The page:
This is particularly evident in the bathroom mirror scenes, in which people reveal their “true selves,” which are all embarrassingly heavy handed. They epically fail in their quest to be introspective in a film so devoid of any sense or intuition. Despite many active efforts to suppress the film’s release, R.D. Robb pathetically defied contractual obligation for the sake of his wanting vainglory. What he was fighting for remains to be elusive.

 

8. Suicide Squad

David Ayer’s 2016 Suicide Squad is easily the most embarrassing facet of the DC Extended Universe, and is also the most mainstream film to be so ubiquitously recognized for its unwarranted pretension.

Like most of the super hero pictures produced by Warner brothers, Suicide Squad was given a generous budget and huge promotional hype. However, the hype makes the film all the more embarrassing because it is just not as cool as it thinks it is.

Admittedly, the soundtrack is pretty fun and Margot Robbie’s Harley Quinn was very well received. Besides that, the film is a complete flop. The pacing was a particular issue. The film was obsessed with exposition. Most of the film is preoccupied with the promise of excitement, and yet it never follows through.

The central conflict feels incredibly forced, and the film does not progress in a way where character or story development can appropriately attest for itself. Ultimately, what is most laughably pretentious about Suicide Squad is how juvenile the film is, especially when it presumed to be something far more mature.

 

7. Eat Pray Love

eat_pray_love

Ryan Murphy’s 2010 Eat Pray Love starring Julia Roberts pertains to a restless woman’s wanderlust, which leads her on a journey to “find herself” through her global travels. What is most frustratingly pretentious about Eat Pray Love is its use of Eastern exoticism in lieu of any palpable philosophical enlightenment. Most find the context immediately silly and alienating.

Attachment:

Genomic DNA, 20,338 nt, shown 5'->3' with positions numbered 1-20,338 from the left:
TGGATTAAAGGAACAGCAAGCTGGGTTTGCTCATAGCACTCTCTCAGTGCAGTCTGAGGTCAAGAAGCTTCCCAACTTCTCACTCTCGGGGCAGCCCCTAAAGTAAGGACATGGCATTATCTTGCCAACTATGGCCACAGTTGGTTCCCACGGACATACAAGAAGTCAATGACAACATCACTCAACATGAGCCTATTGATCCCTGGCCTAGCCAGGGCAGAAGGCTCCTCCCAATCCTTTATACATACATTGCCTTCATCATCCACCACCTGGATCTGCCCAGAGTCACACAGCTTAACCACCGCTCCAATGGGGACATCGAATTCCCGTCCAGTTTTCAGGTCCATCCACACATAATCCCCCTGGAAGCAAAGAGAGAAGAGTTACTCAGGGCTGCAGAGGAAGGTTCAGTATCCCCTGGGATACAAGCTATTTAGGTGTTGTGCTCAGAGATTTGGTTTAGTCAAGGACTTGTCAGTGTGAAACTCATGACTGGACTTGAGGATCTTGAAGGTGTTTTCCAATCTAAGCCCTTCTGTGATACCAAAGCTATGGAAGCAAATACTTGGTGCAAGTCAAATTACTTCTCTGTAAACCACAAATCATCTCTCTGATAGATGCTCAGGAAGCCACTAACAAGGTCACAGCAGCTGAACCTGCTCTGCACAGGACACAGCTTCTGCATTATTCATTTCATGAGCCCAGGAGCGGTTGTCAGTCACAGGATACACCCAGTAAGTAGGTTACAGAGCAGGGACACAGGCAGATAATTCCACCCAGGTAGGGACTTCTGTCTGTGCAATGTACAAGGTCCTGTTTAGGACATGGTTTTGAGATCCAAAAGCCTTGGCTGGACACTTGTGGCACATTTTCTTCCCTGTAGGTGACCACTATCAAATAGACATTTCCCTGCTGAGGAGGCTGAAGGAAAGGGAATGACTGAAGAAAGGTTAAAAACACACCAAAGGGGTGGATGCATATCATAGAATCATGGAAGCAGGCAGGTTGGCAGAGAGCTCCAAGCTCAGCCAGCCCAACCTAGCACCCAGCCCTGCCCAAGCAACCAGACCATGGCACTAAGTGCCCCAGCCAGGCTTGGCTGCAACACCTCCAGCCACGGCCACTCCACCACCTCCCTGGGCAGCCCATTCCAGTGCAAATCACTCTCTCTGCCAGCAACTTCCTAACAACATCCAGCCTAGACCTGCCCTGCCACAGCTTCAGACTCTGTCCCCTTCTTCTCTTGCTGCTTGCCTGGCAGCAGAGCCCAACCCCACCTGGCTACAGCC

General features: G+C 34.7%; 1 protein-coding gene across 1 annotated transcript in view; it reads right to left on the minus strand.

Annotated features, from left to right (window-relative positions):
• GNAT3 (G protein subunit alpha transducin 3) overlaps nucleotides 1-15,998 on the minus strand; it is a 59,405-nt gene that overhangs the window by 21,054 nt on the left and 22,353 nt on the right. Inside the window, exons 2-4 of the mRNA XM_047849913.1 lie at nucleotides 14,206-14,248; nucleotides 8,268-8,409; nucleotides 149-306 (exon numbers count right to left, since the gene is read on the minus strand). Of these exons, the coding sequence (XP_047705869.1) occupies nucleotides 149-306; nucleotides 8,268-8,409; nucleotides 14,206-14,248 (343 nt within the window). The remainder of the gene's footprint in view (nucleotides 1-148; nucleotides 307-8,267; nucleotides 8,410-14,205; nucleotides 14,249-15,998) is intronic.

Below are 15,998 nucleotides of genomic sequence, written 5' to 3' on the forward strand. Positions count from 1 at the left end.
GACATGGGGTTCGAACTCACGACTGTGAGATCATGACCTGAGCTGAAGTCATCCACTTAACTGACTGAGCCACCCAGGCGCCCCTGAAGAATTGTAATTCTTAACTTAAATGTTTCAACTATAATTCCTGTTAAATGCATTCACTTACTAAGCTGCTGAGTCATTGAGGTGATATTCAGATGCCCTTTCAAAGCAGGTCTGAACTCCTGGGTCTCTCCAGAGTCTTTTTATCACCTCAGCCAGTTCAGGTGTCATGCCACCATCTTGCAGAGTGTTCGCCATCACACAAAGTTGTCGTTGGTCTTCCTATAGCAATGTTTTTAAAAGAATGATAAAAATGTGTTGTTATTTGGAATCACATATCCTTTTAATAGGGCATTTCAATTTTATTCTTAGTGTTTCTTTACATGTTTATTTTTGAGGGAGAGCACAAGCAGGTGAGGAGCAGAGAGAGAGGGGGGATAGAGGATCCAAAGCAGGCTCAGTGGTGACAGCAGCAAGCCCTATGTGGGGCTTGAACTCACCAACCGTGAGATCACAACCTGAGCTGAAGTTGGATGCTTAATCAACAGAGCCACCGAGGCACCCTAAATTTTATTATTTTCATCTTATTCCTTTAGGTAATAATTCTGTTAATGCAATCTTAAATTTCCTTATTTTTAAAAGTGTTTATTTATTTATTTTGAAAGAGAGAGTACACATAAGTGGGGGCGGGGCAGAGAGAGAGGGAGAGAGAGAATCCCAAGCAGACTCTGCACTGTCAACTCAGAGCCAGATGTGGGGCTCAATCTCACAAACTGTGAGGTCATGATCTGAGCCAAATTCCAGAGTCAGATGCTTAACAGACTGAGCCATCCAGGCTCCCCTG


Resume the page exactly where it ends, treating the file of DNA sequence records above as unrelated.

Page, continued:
In that same Epcot “It’s a small world after all” reverie, Eat Pray Love follows a white woman who is so dissatisfied with her privilege that she feels the need to go on an absurdly expensive expedition of introspection. Though one might say that we are all inherently self serving, the character of Elizabeth Gilbert takes the cake for such superior self-indulgence.

To add salt to injury, the film is so convinced of Gilbert’s charm and accessibility that disparate viewers have little to appreciate outside of the western proclivity to romanticize the East. That being the case, the film suffers from its dependency on its endeavoring paradise complex with the foreign “other.”

If one can suspend their resentment for the monstrously ungracious main character, as well as submit to the ridiculous racist reverie, Eat Pray Love may be enjoyed –despite its place beyond the pale of pretentious conceit.

 

6. Melancholia

melancholia

To appreciate Lars von Trier’s Melancholia (2011), it may be most operative to clarify that there was no formal screenplay in the making of this movie. Considering this, there is already some suggestion of pretension in von Trier’s self ordained authority. To direct an entire cast and crew through the impulse of his sole imagination, the film must depend on the good faith of the von Trier visionary.

Consequently, the film has a rather deliberative pacing where the effort of innovation feels burdensome to any anticipating viewer. Furthermore, it is not ubiquitously decided that von Trier mastered any holistic sense of cohesion in the whimsically conceived diegesis.

The film’s main story arch follows a family as they prepare for a rogue planet to collide with Earth. Though that is a correct summary, it is also the contrived justification behind a two and a half hour phantasmagoria of bourgeoisie misery.

In his fancy, von Trier makes constant excuses to implement beautiful images into a terrain of boring nihilism. If the film’s intent is to perpetuate a melancholia in the viewer, then it is beyond successful.